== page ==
How many of you remember the “Black Lipstick” affair, as it came to be known?
For those of you who don’t remember, or who really don’t know anything about it to begin with, it occurred 25 years or so ago a few miles up Pond Creek from Williamson and it involved the administration and a student at the former Runyon Elementary School.
It began unassumingly enough when an upper-grades female student there, who was an apparent enthusiastic follower of Goth music and fashion, started coming to school dressed for the part.
Along with her in-vogue clothes, her attire also included wearing Goth makeup such as the above-mentioned black lipstick.
Due to this garish apparel and makeup going against traditional school dress codes—apparel and makeup which at a minimum was considered by the administration as inappropriate and a negative distraction for other students—the principal ultimately presented the girl with a non-negotiable ultimatum: ditch the makeup and get with the dress code or stay at home.
The girl and her parents argued that she was only practicing the kind of harmless self-expression that most kids in every generation had been articulating since Cain and Abel.
After reconsidering some months later, I ultimately decided the principal had acted correctly by taking the controversial but unyielding stance she did. The bottom line is school rules are like laws and no one has the right to arbitrarily break and not follow them simply because he or she doesn’t particularly like or agree with the policies.
At the time all this drama was unfolding, however, I remembered something non-conforming about my own youthful days which got me to empathizing with this girl’s plight to a point that I actually found myself agreeing with her side of the argument.
That’s because when I was her age or maybe a tad older, self-expression, particularly for me, was long hair.
In fact, during my freshman year I self-expressed my long hair to the nth degree, probably more so than any other boy at Belfry, or, for that matter, any other high school in Pike County.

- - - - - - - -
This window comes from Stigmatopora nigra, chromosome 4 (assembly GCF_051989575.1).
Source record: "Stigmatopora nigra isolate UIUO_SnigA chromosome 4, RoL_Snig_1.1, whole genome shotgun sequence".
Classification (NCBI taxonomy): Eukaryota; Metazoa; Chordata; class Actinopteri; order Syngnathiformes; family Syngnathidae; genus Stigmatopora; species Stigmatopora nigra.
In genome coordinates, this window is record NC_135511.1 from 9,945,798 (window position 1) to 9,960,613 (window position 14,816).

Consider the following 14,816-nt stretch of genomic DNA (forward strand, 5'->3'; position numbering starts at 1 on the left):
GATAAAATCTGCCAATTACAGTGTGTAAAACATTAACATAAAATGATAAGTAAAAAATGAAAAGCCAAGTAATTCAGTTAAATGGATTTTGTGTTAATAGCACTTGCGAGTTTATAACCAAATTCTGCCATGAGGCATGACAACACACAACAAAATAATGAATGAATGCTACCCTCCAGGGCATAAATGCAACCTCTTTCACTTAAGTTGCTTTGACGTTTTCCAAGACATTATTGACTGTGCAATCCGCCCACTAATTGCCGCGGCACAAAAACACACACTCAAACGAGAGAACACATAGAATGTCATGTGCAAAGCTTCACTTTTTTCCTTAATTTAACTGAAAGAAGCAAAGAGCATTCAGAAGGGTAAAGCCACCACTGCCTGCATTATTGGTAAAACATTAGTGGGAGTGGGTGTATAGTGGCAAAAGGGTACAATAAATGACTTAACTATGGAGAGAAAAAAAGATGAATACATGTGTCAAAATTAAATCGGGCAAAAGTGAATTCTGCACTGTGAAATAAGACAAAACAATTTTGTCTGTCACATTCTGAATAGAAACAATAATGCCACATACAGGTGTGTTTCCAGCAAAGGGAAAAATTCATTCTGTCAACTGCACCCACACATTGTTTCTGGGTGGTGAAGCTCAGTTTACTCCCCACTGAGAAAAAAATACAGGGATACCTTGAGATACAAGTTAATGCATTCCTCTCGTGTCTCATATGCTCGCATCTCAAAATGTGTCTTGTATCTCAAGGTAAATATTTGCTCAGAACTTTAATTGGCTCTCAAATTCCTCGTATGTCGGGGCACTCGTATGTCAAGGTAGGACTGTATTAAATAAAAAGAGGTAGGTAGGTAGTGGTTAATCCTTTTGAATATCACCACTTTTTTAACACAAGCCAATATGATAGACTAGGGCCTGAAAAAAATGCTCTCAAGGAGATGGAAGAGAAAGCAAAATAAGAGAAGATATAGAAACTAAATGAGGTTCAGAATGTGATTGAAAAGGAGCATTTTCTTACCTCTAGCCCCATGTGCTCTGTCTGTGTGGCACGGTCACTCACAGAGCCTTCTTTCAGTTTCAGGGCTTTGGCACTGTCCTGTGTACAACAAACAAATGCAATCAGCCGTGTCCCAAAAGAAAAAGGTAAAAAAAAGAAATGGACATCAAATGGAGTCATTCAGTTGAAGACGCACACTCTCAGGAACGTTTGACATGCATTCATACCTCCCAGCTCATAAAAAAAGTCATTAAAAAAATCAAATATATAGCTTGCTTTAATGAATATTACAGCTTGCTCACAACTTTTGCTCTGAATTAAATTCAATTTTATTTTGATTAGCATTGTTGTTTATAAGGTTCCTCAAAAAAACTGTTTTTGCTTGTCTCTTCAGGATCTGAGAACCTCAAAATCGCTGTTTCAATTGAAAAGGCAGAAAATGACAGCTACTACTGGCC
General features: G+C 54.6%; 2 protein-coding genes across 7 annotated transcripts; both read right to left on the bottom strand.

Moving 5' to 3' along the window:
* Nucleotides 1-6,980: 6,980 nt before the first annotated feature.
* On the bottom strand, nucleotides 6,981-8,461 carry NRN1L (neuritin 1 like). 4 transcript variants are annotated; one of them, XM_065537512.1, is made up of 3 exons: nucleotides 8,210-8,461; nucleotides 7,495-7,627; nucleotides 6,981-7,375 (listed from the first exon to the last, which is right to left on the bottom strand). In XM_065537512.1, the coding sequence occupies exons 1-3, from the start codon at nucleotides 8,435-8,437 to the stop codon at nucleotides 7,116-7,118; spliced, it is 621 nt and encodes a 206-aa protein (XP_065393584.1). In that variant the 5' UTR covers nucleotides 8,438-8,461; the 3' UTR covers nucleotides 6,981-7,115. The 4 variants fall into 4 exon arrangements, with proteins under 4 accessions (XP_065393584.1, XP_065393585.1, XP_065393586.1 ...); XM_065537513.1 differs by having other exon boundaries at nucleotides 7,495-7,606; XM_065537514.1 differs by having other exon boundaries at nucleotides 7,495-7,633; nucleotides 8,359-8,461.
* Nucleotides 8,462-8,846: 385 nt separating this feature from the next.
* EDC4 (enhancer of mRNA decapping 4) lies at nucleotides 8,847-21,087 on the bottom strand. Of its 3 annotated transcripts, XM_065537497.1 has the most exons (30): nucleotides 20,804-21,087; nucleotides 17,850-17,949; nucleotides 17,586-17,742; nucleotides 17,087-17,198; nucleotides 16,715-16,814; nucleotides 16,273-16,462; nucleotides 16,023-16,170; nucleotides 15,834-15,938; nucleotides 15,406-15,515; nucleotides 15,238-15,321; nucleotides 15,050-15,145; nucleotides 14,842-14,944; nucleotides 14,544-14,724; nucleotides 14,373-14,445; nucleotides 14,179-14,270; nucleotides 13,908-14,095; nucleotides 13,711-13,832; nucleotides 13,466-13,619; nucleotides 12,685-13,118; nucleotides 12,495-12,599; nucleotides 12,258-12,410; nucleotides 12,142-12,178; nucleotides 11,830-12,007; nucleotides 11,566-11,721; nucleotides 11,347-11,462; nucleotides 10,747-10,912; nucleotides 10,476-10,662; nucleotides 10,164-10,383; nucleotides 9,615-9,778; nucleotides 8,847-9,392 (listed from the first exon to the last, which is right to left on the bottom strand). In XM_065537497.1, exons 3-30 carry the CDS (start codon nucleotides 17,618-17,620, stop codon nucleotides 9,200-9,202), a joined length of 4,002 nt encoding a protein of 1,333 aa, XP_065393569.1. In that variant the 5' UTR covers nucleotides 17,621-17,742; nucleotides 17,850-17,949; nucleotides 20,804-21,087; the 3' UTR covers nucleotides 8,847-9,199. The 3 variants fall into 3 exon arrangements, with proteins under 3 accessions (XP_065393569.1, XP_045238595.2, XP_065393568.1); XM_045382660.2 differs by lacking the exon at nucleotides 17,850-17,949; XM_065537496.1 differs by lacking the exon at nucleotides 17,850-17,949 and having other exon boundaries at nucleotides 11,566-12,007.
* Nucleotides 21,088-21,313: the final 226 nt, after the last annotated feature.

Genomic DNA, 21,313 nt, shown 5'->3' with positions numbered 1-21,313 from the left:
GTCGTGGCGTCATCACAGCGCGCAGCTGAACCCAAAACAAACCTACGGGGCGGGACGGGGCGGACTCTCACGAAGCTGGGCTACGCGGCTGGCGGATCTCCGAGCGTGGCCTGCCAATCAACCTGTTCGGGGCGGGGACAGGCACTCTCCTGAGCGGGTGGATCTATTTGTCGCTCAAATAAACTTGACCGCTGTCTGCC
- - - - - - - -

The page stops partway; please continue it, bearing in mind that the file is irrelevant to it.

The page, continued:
Just like the Goth fashion, long hair on a boy was not considered seemly and did not fit as tautly into the societal mold in which adults in general, and typically teachers and principals in particular, wanted and expected it to fit.
But the reality is, (and I suspect it was the same for this girl too) it wasn’t like I was attempting to start another American revolution with my atypically long mane.
Nor was I even trying to send some symbolic, “up yours,” counter culture anti-establishment message to my parents’ generation. Heck, I was too young to know or even care what any of that hippy anti-establishment stuff was all about in the first place.
I simply liked that hippy hairstyle, much in the same way this girl was enamored with all things Goth, and for the life of me I couldn’t understand why others didn’t like the style on boys too.
The truth is, just like this girl I was your typical obstinate teenager and I didn’t take to anyone telling me I couldn’t wear my hair as long as I chose simply because it went against the grain of what most others considered to be the normal way for boys to wear it.
The other day I read a story about a so-called heavily tattooed body modification addict who is affectionately known in his circle of friends as the “Human Satan.” What was even worse than reading the story about this guy was actually seeing his picture.
Nearly every square inch of his body is tattooed, with body modifications including “horns” implanted in and protruding from his forehead, the surgical removal of part of his nose and ears, and the pulling of his own teeth and replacing them with silver dentures. He also has a plethora of body piercings in just about every other crack and crevice you can imagine, as well as probably a few in locations you’d just as soon not know about.
Although not as self-mutilated, and least not in ways that could be as clearly seen in the photo, this guy’s wife is covered head to foot in tattoos and body piercings as well.
I realize these two people are extreme examples of the otherwise norm and would appear to be out there on a planet all to themselves, but tattoos and body alterations on at least some level seem to be the raging fad these days.
My guess, and this is strictly a guess, is this new wave of ink and nose rings is largely being considered as the long hair and black lipstick nonconformity movement of the current day.
And that’s all and good, I suppose, because this could be little more than some people’s way of saying they don’t like being told what they can and cannot do either. Coming from an old nonconformist, and as I already said, this is perfectly okay with me if that’s the way they choose to consider it.
The only thing I would point out is once you arrive at a time in life and realize conformity might not have been such a bad thing after all, and eventually the vast majority of people do realize this if they live long enough, some of you could be in for a rude and cruel awakening.
This would be when you one day discover that the removal of tattoos and replacement of noses and ears are tasks not as easily achieved as simply wiping off lipstick or visiting a local barbershop were for this girl and me.